Two small ships patrol Gateway. Often glanced over, they are onscreen for a mere moment, their details indiscernible in the murk of outer space. One of the mysterious craft, pictured below, is called the Gateway Maintenance Shuttle on the laserdisc set (some assume it’s a security patrol ship… and they may be right, considering it’s armed.) The design for the Maintenance Shuttle has been attributed to Robert Skotak, and it was built by modelmaker Faisal Karim.

For the second, harder-to-spot ship (if you can spot it) model worker Steven Begg alluded to it being an unused ship from a Gerry Anderson show, Terrahawks. When asked about the design of a radio-telescope featured in the aforementioned show, Begg answered: “That was designed by Ian Scoones, who was a really nice guy, but just not into science-fiction action stuff. He also designed a lot of abstract shapes for Zelda’s fleet which Gerry rejected before we settled on the angular geometric type spaceships. One of which ended up as a background spaceship in Aliens!”

Considering that none of Aliens’ other ships (the Narcissus, Sulaco, dropship) can be described as a ‘background spaceship’, this leaves us to assume that Begg is referring to this second ‘Gateway Patrol’ vehicle, (another briefly seen ship belongs to the scavengers who find the Narcissus, and it cannot be described as an ‘angular geometric type’. Instead, it’s more akin to a space station, from what we see.)

Gateway's Maintenance Shuttle.

Gateway’s Maintenance Shuttle.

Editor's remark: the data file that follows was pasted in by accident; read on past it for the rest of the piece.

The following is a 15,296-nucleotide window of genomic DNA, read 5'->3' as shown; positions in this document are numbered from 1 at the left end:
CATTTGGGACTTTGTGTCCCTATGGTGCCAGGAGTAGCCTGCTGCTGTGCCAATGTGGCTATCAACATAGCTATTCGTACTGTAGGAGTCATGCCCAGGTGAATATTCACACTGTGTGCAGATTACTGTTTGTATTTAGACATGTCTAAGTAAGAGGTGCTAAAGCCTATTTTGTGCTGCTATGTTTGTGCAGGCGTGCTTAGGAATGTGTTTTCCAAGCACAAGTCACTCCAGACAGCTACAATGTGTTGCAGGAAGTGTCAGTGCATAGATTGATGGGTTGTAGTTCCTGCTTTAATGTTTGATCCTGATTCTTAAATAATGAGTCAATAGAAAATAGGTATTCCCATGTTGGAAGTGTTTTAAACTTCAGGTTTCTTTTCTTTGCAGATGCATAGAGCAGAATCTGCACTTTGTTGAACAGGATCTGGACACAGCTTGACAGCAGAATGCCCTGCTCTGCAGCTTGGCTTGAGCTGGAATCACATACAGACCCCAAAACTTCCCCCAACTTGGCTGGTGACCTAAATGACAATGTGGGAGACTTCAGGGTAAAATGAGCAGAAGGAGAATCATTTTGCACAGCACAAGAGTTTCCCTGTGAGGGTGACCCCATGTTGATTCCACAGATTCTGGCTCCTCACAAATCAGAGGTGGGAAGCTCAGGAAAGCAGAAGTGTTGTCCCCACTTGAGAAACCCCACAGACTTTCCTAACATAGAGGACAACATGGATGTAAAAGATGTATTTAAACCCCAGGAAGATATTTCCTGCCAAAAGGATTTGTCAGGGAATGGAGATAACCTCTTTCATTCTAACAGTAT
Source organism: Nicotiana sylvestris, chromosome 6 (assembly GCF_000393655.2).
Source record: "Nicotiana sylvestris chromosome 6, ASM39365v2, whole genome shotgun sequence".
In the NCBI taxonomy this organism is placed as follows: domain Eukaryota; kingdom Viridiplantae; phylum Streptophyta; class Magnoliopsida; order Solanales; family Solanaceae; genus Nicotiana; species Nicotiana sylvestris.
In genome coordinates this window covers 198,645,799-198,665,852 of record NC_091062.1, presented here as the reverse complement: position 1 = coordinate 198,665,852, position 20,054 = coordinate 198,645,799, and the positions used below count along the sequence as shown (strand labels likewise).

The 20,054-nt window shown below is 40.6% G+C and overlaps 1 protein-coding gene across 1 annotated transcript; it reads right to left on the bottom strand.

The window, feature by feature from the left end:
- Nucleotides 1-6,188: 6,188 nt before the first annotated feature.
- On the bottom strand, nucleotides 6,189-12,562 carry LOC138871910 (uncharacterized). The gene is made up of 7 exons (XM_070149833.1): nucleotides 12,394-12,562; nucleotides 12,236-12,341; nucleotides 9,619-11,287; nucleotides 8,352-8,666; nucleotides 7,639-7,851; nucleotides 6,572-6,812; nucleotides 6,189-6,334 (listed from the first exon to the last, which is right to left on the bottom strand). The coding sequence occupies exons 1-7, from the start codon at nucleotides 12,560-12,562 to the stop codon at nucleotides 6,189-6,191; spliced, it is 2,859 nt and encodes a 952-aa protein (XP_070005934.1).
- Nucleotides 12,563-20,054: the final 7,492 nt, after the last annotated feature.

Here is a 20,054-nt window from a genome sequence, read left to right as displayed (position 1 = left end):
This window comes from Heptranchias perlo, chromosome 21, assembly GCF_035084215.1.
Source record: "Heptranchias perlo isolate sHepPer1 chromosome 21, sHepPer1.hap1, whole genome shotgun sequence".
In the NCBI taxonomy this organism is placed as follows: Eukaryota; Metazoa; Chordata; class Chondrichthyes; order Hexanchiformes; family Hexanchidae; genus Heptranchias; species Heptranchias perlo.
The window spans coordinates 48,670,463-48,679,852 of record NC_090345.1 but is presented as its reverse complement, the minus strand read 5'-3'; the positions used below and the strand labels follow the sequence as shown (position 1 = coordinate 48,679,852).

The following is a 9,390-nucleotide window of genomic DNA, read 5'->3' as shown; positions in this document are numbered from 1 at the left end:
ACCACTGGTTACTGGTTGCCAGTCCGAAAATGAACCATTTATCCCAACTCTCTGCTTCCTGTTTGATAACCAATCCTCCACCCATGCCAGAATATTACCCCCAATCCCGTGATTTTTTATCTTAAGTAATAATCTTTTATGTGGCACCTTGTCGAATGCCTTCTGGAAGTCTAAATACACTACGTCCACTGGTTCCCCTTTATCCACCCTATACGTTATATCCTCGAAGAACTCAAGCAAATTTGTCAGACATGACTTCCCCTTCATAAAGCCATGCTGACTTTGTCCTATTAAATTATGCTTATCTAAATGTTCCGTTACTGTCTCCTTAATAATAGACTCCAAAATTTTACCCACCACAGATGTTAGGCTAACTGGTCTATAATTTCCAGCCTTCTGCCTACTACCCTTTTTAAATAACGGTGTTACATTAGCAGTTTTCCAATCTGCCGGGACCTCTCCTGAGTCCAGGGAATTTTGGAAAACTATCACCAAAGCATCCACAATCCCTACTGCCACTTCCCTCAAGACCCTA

One of Gateway's ships, photographed at the studio.

The other Gateway ship, photographed at the studio. Perhaps a a shunned design from Terrahawks.

Terrahwaks ship that appeared briefly in the Gateway scene. Courtesy of Steve Begg, who adds: "The CB on it are the initials of the model maker who modified it 'ColinBond'."

Terrahawks ship that appeared briefly in the Gateway scene. Courtesy of Steve Begg, who adds: “The CB on it are the initials of the model maker who modified it ‘ColinBond’.”

Once Ripley leaves Gateway for LV-426, the station is not brought up again. It is mentioned several times in William Gibson’s Alien III script, but the characters of that film find themselves in a counterpart station called Anchorpoint.

Gateway’s Maintenance Ship eventually found itself within the Sci-fi Museum in Seattle (from where the modern day pictures of it originate), whilst the ‘Terrahawks’ shuttle was auctioned online and sold.

Gateway shuttle, photograph taken from prop's auction.

Gateway ‘Terrahawk’ shuttle, photograph taken from prop’s auction.

Gateway Maintenance shuttle on display at the Seattle Science Museum.


Filed under Aliens

5 responses to “Gateway Station

  1. Marcelo


    Nice post!

    But, what about the another ship close to the strong light? It’s that one crossing the screen from the top right to the left. Do you have any info on that one?

  2. Steve Begg

    Hi VALAQUEN, I’m Steve Begg mentioned in your Gateway article..
    I stumbled on your impressive Alien-Aliens website while googling something on Terrahawks.. I worked on Aliens for Robert and Denny Skotak but didn’t work on the Gateway stuff but they did come to me for some background craft for these shots from Terrahawks.. The Terrahawks craft is a longish angular shape seen deep background going left to right and not featured in your photos.. I still have it and Ill send you a pic of it if its of use? Cheers Steve

  3. I always assumed the design of the Maintenance Shuttle was done in order to prepare the audience for the tail fins and wing free design of the dropship. Once it is established, however subconciously, the audience is quicker to accept it.


Fill in your details below or click an icon to log in: Logo

You are commenting using your account. Log Out /  Change )

Twitter picture

You are commenting using your Twitter account. Log Out /  Change )

Facebook photo

You are commenting using your Facebook account. Log Out /  Change )

Connecting to %s